The Windy Fire in California is wreaking havoc on sequoia trees in Sequoia National Forest this week. Experts say fire has killed at least 29 of the giant trees, which can live for thousands of years.
That toll is only an early assessment.
Garrett Dickman, a wildfire botanist with Yosemite National Park, has been tasked with preparing the trees as the wildfire encroaches on sequoia groves, then working to cool the trees after the fire burns through. Part of his job is assessing the trees to see how they fared after the flames move away.
While the assessment is just beginning, there’s already grave concern. The center of Long Meadow Grove managed well, thanks to work crews did in preparation for the fire, but moving away from that area, Dickman counted 29 sequoias that were “just incinerated” by the blaze.
“There were four of those that had burned so hot that they’d fallen over,” Dickman said, adding one tree burned so badly that it was nearly reduced to just an outline of a tree on the ground.
“The majority of the grove is going to survive,” Dickman said, “but there are portions that burned so hot and those trees won’t make it.”
Elsewhere in the forest, Dickman has seen even more devastation. In Starvation Creek Grove, which he says has no modern fire history, he said he saw only “a couple of trees survived.”
“It was one of the groves where we got a few hours of prep work and those trees that we did the emergency prep work around, from the picture, they are the ones that did survive and all the rest of them — it doesn’t look promising,” Dickman said, adding that he plans to assess the grove in the next few days.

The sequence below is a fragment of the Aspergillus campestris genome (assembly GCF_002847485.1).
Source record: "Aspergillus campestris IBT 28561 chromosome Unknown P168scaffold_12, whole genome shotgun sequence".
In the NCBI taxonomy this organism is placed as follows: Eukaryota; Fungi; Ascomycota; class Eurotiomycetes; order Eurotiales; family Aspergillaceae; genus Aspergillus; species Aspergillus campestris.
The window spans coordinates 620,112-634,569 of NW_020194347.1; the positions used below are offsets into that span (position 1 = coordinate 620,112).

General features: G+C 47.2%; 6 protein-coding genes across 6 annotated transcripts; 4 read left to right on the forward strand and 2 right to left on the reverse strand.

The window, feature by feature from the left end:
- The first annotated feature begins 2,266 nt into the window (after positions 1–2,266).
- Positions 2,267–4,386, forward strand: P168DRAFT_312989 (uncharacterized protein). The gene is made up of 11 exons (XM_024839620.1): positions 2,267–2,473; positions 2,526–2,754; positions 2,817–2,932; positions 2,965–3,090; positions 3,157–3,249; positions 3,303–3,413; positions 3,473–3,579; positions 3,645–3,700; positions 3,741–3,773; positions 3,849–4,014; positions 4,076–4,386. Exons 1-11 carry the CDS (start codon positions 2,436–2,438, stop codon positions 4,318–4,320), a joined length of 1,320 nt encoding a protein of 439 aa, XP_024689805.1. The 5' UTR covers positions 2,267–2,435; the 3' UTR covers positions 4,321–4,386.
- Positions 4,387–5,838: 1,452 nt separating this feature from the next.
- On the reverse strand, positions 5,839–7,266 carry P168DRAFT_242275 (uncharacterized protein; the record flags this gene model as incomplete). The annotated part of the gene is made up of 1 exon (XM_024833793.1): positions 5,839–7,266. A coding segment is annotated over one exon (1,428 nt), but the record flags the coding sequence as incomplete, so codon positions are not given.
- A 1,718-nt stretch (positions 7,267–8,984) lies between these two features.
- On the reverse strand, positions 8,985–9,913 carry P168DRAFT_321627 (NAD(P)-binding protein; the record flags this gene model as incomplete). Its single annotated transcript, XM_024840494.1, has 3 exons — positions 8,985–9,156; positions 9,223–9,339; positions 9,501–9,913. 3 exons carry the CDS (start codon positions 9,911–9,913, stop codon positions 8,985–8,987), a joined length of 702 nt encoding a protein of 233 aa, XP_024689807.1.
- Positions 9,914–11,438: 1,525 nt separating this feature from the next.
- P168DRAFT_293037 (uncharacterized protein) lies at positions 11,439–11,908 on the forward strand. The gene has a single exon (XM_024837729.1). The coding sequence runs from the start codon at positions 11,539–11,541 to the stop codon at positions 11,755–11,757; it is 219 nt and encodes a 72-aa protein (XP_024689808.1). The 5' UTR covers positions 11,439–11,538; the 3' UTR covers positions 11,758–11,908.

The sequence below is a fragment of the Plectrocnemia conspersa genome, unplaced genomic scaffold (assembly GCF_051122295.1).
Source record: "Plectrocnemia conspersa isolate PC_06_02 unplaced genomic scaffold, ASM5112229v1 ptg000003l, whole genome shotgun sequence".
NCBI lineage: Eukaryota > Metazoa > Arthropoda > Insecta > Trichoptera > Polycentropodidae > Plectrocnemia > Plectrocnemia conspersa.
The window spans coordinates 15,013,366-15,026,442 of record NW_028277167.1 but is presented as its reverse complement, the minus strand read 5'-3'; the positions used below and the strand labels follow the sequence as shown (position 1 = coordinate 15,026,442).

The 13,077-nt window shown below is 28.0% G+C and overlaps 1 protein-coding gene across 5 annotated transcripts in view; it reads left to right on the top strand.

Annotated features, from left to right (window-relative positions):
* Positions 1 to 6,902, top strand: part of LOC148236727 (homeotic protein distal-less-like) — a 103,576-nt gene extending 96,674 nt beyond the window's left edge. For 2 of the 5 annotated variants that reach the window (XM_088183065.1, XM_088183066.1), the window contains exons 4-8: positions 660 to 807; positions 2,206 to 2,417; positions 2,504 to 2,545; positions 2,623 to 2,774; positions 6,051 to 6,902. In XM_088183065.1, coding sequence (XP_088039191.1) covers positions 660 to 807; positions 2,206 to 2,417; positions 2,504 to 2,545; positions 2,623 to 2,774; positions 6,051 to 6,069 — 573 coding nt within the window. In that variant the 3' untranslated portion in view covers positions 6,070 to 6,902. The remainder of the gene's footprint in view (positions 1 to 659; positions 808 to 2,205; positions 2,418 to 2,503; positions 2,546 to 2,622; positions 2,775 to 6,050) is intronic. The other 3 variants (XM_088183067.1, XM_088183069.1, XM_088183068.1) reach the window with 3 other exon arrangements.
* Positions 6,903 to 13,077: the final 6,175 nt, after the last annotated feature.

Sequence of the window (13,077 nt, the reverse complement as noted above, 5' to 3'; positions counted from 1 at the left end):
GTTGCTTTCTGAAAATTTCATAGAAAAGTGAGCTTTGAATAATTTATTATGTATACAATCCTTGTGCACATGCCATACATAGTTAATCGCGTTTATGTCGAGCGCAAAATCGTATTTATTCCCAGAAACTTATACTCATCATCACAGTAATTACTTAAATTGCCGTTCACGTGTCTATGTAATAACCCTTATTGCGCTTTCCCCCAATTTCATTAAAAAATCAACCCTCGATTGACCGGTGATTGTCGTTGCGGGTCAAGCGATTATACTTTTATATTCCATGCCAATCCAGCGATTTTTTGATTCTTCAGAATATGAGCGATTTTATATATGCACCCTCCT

Only found in California’s the Sierra Nevada, giant sequoia trees are capable of living for more than 3,000 years and soaring to more than 200 feet high. But 10% to 14% of the world’s giant sequoias were lost in the 2020 Castle Fire alone.
As wildfires continue to burn longer and hotter amid unrelenting drought, there’s concern that this year’s fires could do far more devastation. The drought has made trees and brush dry and brittle — easy for wildfires to burn through.
“Those fuels are on the ground and the fuel is dry,” Dickman explained. “You can buy a two-by-four from Home Depot and it has more water in it than the trees there on the ground. When they burn, it’s 100% consumption.”
As the assessment of the trees continue, so does the fire fight. The US Forest Service is putting together a task force to go into the sequoia groves and scrape around the base of the trees, and to put out fire still burning in some of the trees’ root systems. For example, a couple of smokejumpers, specially trained wildland firefighters, are scaling the iconic Bench Tree in the Trail of 100 Giants to attack a fire in the canopy of a nearby tree.
“They’re going to climb that tree … with a hose and squirt over to the other tree and try to put that thing out,” said Nathan Judy, public affairs officer for the US Forest Service.
As for the potential loss of sequoias, Dickman says he’s not sure yet whether this fire season will end up being as devastating as last year was for the giant trees.
“After the Castle Fire, I think we have to brace ourselves for something that could be much worse,” Dickman said, noting that some of the groves will experience new growth. “There’s a difference between a 2,000-year-old tree and one that’s 15 years old — like one’s a landscaping plant and one is just like a spiritual experience.”
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